Ten Canoes, based on an ancient story from the Yolngu people of Arnhem Land, is just plain staggering. From first frame to last, it has a shimmering beauty, shifting easily between rich colour and luminous black and white, in a landscape that makes you feel humble, but its power goes deeper than that.
Part of the reason that black culture remains so mysterious to white Australia is that we have no place within it, no vantage point. We're shut out, often with that sullen stubbornness that Aboriginal Australia has used for more than 200 years as the final - sometimes the only - form of resistance.
Many white filmmakers have tried to penetrate it, with limited success, but it's rarely seemed totally convincing. Black filmmakers aren't necessarily able to get further inside, especially when the story concerns traditional culture.
The result is that most Australian films about Aboriginal life have a distinctly furrowed brow, whether made by black or white directors. They're always about the "problem" of black Australia, rather than the more basic questions of who people are. Aborigines can never really just "be" in our (white) films; they're always a threat, an accusation, a regret or an ideal. There's not much chance for a real engagement when white guilt runs smack into black reluctance to reveal the private self.
Ten Canoes leaps over all that in a single bound, with unlimited optimism. Rolf de Heer, probably our most adventurous filmmaker, has been through the guilt and accusation with The Tracker, a brooding and violent film in which he established a strong relationship with actor David Gulpilil. Ten Canoes is de Heer's attempt to get closer to traditional culture, and make a film that's a real collaboration, based on respect. I don't know what it took to achieve, but there's never been an Australian film quite like it. It's as if the people of Ramingining decided to give us all a gift, by letting us inside. We get a vantage point and the impact is extraordinary.
The idea came from Gulpilil. De Heer has said that they had not yet decided what story to tell when Gulpilil told him: "We need 10 canoes." He then showed de Heer a photograph from legendary anthropologist Donald Thomson's 1936-37 expedition to eastern Arnhem Land, depicting a group of 10 men in canoes hunting for goose eggs in a swamp. De Heer says he took one look at the photo and agreed - they would need 10 canoes. --smh.com
Anthropology and entertainment are marvelously married in Rolf de Heer's "Ten Canoes." The first feature in an Australian Aboriginal language feels authentic to the core as it tells a cautionary tale set 1,000 years ago. Sticking closely to the convoluted patterns of Aboriginal oral history, pic is rendered accessible by the English narration of a storyteller who jovially assumes the role of cultural tour guide. World preemed at the Adelaide Arts Festival, "Ten Canoes" looks set for a prestige fest passage and wide arthouse exposure. Local release is skedded for June 1.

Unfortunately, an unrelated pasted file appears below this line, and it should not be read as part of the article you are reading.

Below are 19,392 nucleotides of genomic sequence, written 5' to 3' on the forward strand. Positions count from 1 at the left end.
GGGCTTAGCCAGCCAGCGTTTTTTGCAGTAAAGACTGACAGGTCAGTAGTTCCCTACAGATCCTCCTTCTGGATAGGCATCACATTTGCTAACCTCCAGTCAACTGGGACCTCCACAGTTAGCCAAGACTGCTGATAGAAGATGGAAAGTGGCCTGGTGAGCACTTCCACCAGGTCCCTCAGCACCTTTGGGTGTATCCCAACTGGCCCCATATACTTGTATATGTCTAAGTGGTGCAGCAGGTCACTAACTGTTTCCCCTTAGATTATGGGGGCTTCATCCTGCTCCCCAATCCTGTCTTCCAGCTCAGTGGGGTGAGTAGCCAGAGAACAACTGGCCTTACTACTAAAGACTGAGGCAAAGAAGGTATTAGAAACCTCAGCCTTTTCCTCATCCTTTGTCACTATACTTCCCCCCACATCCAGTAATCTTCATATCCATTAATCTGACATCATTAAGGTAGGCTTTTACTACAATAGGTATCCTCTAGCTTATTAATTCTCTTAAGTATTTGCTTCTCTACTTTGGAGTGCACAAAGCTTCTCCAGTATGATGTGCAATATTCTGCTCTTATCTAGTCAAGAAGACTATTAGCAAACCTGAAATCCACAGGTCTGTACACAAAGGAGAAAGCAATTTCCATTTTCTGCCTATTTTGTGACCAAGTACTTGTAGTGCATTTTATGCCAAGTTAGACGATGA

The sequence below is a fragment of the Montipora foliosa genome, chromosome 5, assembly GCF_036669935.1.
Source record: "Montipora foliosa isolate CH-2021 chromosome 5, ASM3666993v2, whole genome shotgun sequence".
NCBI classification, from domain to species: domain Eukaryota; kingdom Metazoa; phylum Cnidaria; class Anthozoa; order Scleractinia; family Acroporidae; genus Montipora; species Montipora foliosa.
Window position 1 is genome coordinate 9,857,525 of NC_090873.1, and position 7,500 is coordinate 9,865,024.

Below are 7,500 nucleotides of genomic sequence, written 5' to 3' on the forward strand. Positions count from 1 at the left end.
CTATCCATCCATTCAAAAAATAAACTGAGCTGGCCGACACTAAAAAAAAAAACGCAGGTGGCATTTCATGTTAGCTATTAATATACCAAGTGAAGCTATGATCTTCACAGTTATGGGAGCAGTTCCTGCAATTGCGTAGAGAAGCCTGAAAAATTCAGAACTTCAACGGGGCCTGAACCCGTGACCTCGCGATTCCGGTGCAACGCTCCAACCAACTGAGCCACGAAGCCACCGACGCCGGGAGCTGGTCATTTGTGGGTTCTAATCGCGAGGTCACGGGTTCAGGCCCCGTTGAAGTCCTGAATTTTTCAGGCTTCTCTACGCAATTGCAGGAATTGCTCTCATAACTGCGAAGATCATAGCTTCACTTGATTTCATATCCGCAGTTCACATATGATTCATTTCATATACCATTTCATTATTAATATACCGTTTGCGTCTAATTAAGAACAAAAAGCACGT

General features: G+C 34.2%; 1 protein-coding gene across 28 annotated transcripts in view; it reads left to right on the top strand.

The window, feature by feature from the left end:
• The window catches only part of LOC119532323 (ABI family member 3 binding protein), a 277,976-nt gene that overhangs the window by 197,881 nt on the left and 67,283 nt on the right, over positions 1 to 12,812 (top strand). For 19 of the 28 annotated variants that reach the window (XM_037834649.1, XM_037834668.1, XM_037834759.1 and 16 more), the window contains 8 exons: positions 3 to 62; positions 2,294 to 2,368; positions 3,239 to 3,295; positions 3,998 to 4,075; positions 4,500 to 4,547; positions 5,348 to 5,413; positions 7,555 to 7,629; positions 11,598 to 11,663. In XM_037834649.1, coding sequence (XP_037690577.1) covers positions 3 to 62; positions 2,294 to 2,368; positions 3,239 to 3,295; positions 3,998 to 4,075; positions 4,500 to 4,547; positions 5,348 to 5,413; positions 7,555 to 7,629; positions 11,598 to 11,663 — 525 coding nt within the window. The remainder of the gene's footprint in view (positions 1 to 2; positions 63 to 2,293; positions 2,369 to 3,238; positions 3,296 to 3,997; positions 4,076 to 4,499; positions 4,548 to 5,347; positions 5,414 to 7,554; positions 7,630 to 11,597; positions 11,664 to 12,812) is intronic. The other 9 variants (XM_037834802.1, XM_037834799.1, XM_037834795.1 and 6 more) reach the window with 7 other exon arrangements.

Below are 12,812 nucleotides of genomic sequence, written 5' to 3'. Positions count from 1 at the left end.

A venture into the challenging physical and emotional environments that have become de Heer's trademark, "Ten Canoes" reps another distinctive outing for the helmer of "The Quiet Room" (1995), "Dance Me to My Song" (1998) and "Alexandra's Project" (2003). For this multilayered morality play, de Heer has collaborated with the Ramingining Aboriginal community with the goal of representing a spoken art form dating back long before the continent's recorded history.
In several respects, pic is similar to the Canadian Inuit feature, "Atanarjuat the Fast Runner" (2003), another first-of-its-kind native pic.
Over glorious aerial shots of Arnhem Land in the Northern Territory, an eloquent narration defines the deep spiritual connection between the land and its inhabitants. Promising "a story like you've never seen before," the offscreen Storyteller (Aussie screen favorite David Gulpilil, billed here as David Gulpilil Ridjimiraril Dalaithngu) intones the staple "once upon a time in a land far, far away," then chuckles and says, "I'm only joking." Funny ploy allows auds to click into a different groove of tale-telling.
Framing device shot in B&W -- inspired by photographs of anthropologist Donald Thomson in the mid-1930s -- is a canoe-building expedition led by old Minygululu (Peter Minygululu). Minygululu is aware that Dayindi (Jamie Dayindi Gulpilil Dalaithngu, son of David Gulpilil) has designs on the youngest of Minygululu's three wives and decides to set the youngster straight.
Action switches to color as the old man recalls a tale about warrior Ridjimiraril (Crusoe Kurddal), whose younger brother, Yeeralparil (also Jamie Dayindi Gulpilil Dalaithngu), desired one of Ridjimiraril's wives.
This story is just the tip of a large catalog of backstories, sidestories, detours and digressions, all fleshed out to make the lesson clear.
While respect and understanding are uppermost, there's nothing precious about "Ten Canoes." Delightful humor includes various wives giving verbal stick to lazy husbands, the men joking about sexual performance, and a charming running gag about roly-poly elder Birrinbirrin (Richard Birrinbirrin) and his passion for honey.
On-screen cast members are all first-timers. They perform wonderfully with little or no clothing (and zero self-consciousness) under de Heer and his indigenous co-director, Peter Djiggir.
Gorgeous widescreen lensing by Ian Jones in croc-infested wetlands exudes the other-worldly aura of a Werner Herzog pic without any hint of travelogue. Rest of tech package is first class. --Variety.com